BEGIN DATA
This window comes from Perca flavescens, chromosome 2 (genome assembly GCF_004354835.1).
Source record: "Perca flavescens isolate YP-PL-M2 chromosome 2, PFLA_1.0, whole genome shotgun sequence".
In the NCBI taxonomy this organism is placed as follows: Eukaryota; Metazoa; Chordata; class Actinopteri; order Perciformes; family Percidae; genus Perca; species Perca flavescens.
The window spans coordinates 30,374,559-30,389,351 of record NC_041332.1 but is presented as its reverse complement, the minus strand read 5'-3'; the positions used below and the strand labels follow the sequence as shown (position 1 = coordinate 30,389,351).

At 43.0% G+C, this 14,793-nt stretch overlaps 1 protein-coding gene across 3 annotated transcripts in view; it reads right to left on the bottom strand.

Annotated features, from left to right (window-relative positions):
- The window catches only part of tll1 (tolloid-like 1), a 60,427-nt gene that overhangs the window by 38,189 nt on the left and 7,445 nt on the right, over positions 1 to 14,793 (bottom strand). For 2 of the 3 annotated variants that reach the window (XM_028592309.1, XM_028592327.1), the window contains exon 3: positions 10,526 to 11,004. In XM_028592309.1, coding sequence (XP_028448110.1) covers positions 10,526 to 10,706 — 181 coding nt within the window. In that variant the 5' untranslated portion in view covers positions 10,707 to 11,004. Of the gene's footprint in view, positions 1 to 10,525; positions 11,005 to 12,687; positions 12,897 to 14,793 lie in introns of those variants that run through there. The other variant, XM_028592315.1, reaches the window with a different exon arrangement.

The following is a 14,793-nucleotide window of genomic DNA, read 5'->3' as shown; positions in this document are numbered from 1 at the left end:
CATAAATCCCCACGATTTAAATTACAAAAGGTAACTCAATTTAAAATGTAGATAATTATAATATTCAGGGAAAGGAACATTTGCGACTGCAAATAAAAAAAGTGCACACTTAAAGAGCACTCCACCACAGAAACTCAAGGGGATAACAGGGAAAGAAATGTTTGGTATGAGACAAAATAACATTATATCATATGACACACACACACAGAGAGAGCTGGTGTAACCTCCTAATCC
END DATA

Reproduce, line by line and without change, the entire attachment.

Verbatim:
This window comes from Perca flavescens, chromosome 2 (genome assembly GCF_004354835.1).
Source record: "Perca flavescens isolate YP-PL-M2 chromosome 2, PFLA_1.0, whole genome shotgun sequence".
In the NCBI taxonomy this organism is placed as follows: Eukaryota; Metazoa; Chordata; class Actinopteri; order Perciformes; family Percidae; genus Perca; species Perca flavescens.
The window spans coordinates 30,374,559-30,389,351 of record NC_041332.1 but is presented as its reverse complement, the minus strand read 5'-3'; the positions used below and the strand labels follow the sequence as shown (position 1 = coordinate 30,389,351).

At 43.0% G+C, this 14,793-nt stretch overlaps 1 protein-coding gene across 3 annotated transcripts in view; it reads right to left on the bottom strand.

Annotated features, from left to right (window-relative positions):
- The window catches only part of tll1 (tolloid-like 1), a 60,427-nt gene that overhangs the window by 38,189 nt on the left and 7,445 nt on the right, over positions 1 to 14,793 (bottom strand). For 2 of the 3 annotated variants that reach the window (XM_028592309.1, XM_028592327.1), the window contains exon 3: positions 10,526 to 11,004. In XM_028592309.1, coding sequence (XP_028448110.1) covers positions 10,526 to 10,706 — 181 coding nt within the window. In that variant the 5' untranslated portion in view covers positions 10,707 to 11,004. Of the gene's footprint in view, positions 1 to 10,525; positions 11,005 to 12,687; positions 12,897 to 14,793 lie in introns of those variants that run through there. The other variant, XM_028592315.1, reaches the window with a different exon arrangement.

The following is a 14,793-nucleotide window of genomic DNA, read 5'->3' as shown; positions in this document are numbered from 1 at the left end:
CATAAATCCCCACGATTTAAATTACAAAAGGTAACTCAATTTAAAATGTAGATAATTATAATATTCAGGGAAAGGAACATTTGCGACTGCAAATAAAAAAAGTGCACACTTAAAGAGCACTCCACCACAGAAACTCAAGGGGATAACAGGGAAAGAAATGTTTGGTATGAGACAAAATAACATTATATCATATGACACACACACACAGAGAGAGCTGGTGTAACCTCCTAATCC